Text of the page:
Cockatiels and budgies are vulnerable to worm-like internal parasites, with the most common being roundworm.
Aviary birds are a lot more susceptible to worms than cockatiels and budgies housed indoors all the time. This is due to wild birds perching on aviaries and their infected droppings landing on the aviary floor. The floor harbours the parasite eggs and the aviary cockatiels, parakeets and budgies come into contact with these when they graze on the floor.
Indoor Pet Birds can still have worms
Be aware that indoor pet birds can still be infested with worms. If you hang your cockatiel or budgie cage outside at all, wild birds will occasionally sit on top of the cage, with possible contamination from their droppings. Your pet bird may have contracted worms from the aviary or pet store you obtained the bird from. And, be careful when you introduce a new cockatiel or budgie to your existing bird as it may be a carrier of such disease.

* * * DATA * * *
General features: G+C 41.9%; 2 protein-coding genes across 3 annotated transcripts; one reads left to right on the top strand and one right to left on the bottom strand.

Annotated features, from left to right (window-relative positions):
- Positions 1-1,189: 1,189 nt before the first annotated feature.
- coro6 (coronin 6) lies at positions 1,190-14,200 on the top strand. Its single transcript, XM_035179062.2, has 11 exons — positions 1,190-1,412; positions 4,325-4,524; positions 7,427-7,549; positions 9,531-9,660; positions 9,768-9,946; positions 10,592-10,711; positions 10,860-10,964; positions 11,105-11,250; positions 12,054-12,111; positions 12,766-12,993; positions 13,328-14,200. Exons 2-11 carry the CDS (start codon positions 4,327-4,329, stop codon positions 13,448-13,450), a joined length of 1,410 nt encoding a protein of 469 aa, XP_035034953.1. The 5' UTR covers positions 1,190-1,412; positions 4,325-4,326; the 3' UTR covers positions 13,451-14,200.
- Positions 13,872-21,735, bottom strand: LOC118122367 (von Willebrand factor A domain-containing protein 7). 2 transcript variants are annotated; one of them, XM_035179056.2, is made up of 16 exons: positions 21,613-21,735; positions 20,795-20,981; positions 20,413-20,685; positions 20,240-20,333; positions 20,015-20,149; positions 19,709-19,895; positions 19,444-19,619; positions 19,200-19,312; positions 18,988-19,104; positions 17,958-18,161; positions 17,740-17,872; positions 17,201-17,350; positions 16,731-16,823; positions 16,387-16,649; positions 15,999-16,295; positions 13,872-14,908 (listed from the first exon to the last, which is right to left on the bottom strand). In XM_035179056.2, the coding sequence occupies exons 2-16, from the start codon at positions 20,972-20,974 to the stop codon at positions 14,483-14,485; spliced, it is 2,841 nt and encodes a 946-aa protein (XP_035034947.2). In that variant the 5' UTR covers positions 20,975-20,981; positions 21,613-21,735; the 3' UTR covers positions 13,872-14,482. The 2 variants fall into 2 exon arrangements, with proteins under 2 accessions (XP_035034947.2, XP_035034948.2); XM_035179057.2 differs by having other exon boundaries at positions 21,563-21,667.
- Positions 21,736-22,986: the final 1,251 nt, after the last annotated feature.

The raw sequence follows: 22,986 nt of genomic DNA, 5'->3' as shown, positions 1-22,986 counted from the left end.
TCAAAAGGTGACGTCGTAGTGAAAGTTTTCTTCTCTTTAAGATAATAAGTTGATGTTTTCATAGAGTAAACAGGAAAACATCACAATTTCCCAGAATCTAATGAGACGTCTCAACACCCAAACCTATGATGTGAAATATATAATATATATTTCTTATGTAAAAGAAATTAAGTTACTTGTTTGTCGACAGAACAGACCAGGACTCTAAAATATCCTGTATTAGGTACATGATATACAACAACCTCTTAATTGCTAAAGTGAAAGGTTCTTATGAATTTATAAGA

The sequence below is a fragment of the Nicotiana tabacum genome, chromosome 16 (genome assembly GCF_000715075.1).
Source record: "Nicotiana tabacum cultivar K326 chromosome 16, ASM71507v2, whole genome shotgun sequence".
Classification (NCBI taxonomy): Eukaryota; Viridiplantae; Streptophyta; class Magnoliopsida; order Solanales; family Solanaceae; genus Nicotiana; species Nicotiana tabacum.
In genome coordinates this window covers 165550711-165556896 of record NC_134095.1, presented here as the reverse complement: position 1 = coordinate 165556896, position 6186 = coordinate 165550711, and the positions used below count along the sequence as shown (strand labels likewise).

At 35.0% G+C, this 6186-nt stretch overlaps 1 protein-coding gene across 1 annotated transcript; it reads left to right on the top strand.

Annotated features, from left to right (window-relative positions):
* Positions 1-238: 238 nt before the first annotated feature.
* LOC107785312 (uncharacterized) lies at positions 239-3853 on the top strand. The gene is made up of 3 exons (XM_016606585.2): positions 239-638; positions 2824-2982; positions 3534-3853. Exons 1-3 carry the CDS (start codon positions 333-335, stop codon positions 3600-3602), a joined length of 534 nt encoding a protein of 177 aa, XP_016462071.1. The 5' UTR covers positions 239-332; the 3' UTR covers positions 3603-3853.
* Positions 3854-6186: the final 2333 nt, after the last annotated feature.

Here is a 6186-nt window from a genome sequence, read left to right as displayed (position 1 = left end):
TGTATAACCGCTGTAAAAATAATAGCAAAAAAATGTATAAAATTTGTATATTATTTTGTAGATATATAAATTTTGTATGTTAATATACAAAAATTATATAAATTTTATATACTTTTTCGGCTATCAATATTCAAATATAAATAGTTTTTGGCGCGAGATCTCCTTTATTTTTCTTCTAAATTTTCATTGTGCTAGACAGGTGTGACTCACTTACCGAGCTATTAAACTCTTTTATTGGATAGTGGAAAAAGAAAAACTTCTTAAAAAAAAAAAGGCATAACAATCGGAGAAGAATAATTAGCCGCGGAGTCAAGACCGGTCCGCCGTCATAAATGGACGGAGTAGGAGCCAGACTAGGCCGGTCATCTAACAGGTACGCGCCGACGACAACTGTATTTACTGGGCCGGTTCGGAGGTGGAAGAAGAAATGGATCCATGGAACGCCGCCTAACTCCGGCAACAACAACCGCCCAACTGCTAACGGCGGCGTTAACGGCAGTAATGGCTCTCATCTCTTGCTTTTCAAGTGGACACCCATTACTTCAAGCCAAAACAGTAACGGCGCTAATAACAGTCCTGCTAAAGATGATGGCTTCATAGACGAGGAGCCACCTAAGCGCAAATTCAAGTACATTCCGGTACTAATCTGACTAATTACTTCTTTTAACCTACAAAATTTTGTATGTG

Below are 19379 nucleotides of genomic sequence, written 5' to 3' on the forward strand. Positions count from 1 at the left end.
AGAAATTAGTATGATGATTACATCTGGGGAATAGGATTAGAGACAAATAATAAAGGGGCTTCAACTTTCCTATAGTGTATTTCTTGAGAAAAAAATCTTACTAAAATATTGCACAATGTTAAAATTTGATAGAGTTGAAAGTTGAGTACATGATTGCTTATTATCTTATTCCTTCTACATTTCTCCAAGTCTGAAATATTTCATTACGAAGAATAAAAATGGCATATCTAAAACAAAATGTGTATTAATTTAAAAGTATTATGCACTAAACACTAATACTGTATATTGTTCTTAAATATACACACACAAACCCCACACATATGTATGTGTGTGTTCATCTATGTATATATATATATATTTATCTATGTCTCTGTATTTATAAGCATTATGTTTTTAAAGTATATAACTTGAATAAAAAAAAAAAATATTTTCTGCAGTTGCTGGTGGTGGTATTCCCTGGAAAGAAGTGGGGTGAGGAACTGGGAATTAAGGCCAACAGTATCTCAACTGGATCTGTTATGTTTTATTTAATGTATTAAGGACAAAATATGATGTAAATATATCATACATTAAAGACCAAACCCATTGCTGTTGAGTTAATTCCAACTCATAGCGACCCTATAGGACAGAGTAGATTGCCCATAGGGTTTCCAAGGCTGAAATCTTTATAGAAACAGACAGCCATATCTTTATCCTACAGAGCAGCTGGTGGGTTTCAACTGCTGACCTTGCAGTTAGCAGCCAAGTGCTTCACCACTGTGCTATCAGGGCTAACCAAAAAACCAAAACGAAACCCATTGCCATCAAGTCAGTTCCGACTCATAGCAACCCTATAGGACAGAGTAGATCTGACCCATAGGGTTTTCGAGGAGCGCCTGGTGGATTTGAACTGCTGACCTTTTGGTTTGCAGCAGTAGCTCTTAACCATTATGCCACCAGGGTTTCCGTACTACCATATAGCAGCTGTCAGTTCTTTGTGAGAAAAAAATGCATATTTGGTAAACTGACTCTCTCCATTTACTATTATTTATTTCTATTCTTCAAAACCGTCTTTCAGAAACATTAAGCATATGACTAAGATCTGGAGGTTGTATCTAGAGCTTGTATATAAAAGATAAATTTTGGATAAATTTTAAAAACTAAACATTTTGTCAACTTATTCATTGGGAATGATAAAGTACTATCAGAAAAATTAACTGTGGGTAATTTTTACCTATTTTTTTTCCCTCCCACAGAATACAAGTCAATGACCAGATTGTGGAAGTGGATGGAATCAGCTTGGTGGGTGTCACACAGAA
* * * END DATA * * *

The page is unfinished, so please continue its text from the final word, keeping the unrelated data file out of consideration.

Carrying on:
Protection from worms
Hygiene is the key. You must maintain a strict cleaning regime, with regular and thorough cleaning. Aviary birds should be treated for worms on a regular basis. An aviary with a natural environment – greenery and dirt floors – is prone to a build up of parasites, so requires more attention to cleanliness and regular worming of the birds.
Keep seed and water dishes free of droppings – do not place them under perching areas.
Also, be sure to have newly acquired birds treated for worms before you introduce them to your existing birds.